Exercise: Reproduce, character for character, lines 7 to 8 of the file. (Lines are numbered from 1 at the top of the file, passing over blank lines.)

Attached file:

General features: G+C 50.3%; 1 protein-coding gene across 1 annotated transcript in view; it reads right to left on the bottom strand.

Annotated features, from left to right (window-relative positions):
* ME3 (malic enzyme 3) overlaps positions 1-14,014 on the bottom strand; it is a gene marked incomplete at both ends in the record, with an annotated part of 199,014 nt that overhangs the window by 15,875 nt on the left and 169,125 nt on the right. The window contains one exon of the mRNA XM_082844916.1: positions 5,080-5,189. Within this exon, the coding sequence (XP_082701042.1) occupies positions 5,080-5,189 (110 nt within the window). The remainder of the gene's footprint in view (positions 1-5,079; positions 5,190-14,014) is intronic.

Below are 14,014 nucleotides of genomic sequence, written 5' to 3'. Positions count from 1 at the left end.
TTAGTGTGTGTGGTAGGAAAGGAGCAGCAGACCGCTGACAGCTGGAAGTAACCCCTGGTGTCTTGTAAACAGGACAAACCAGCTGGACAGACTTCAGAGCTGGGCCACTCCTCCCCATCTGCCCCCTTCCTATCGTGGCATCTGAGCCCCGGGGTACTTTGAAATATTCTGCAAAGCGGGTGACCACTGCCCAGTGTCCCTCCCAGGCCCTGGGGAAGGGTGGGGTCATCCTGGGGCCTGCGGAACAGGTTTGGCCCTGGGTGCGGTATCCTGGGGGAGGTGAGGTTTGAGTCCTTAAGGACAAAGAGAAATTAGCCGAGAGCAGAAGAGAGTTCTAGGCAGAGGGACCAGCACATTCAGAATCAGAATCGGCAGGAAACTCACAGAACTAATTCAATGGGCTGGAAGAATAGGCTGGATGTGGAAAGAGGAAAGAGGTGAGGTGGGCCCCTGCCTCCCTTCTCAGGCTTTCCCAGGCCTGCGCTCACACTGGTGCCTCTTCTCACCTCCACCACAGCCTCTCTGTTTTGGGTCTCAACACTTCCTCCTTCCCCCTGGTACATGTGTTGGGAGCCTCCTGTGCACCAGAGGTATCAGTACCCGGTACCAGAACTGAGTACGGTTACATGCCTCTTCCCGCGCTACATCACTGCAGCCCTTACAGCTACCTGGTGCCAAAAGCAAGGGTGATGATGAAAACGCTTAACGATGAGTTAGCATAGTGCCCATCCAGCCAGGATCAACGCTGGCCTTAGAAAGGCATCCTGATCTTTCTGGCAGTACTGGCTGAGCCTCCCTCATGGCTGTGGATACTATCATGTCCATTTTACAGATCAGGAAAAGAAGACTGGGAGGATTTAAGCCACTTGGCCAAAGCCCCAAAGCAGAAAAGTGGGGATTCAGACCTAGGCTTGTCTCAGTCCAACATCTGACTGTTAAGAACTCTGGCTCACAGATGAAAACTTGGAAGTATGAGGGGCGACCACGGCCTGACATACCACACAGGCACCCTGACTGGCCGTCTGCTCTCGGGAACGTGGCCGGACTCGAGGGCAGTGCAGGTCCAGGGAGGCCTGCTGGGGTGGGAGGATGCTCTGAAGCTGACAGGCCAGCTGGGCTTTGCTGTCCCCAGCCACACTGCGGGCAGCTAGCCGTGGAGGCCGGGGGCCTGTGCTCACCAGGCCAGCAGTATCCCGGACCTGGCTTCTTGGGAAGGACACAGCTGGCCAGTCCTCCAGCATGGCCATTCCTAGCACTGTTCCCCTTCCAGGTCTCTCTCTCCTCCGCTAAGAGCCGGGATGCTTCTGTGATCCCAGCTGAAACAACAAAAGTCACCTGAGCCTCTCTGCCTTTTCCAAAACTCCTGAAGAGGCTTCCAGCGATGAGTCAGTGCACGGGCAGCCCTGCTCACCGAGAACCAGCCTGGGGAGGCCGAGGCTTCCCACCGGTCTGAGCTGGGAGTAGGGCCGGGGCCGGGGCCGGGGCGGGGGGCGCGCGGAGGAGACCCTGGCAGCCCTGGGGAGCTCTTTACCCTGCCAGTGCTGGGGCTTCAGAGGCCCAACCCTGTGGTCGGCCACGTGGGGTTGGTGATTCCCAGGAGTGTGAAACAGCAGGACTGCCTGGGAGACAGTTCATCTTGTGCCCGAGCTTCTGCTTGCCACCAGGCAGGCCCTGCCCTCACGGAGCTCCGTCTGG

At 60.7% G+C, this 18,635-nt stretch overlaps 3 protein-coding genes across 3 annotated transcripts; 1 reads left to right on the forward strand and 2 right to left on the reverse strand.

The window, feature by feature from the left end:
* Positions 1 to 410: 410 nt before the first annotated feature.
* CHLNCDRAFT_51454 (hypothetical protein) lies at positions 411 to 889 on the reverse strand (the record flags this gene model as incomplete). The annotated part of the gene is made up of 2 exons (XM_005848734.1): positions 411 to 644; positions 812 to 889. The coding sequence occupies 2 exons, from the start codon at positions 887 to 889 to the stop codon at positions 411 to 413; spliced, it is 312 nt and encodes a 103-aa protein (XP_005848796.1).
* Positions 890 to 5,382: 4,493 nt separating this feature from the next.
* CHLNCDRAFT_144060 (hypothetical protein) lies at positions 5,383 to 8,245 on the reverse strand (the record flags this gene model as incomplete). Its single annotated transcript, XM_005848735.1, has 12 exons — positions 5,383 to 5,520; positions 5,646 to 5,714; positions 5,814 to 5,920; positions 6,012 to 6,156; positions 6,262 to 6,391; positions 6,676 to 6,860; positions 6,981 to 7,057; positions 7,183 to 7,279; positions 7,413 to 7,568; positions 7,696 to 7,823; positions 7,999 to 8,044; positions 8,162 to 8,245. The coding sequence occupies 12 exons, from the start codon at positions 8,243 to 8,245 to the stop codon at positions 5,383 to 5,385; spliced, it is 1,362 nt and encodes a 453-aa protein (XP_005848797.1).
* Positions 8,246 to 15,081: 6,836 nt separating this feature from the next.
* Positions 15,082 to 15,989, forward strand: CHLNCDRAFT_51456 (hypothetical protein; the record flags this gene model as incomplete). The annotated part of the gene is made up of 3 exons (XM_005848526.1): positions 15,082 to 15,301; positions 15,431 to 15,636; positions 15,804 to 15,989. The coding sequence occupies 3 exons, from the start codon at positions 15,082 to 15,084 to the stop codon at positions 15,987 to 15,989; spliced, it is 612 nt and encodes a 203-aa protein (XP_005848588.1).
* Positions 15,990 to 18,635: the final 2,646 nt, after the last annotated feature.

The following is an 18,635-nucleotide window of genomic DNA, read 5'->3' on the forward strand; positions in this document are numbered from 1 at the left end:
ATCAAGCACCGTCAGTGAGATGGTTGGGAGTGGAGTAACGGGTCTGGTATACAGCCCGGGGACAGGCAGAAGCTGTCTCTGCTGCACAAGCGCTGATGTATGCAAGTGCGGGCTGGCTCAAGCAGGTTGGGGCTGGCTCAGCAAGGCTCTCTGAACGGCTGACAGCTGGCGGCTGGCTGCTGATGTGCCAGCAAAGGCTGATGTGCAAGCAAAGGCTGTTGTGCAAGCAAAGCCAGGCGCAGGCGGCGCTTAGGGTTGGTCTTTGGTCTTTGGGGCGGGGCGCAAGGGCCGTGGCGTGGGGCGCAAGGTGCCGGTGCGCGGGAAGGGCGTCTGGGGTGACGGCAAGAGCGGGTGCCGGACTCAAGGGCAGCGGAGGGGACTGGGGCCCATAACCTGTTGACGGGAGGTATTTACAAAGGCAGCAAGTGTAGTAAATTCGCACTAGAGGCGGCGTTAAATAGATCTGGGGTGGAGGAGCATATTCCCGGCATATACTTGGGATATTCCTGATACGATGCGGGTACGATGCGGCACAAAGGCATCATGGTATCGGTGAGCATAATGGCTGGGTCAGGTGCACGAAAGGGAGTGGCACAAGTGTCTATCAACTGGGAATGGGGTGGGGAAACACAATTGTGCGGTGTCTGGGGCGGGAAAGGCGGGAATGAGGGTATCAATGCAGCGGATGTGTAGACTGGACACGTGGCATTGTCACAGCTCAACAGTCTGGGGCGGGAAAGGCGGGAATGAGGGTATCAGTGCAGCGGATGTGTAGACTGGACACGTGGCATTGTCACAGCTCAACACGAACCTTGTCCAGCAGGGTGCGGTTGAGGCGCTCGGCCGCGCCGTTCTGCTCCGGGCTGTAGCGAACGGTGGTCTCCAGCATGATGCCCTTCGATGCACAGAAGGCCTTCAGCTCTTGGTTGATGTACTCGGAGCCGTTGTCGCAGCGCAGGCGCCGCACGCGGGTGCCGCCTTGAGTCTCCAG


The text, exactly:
The window, feature by feature from the left end:
* Positions 1 to 410: 410 nt before the first annotated feature.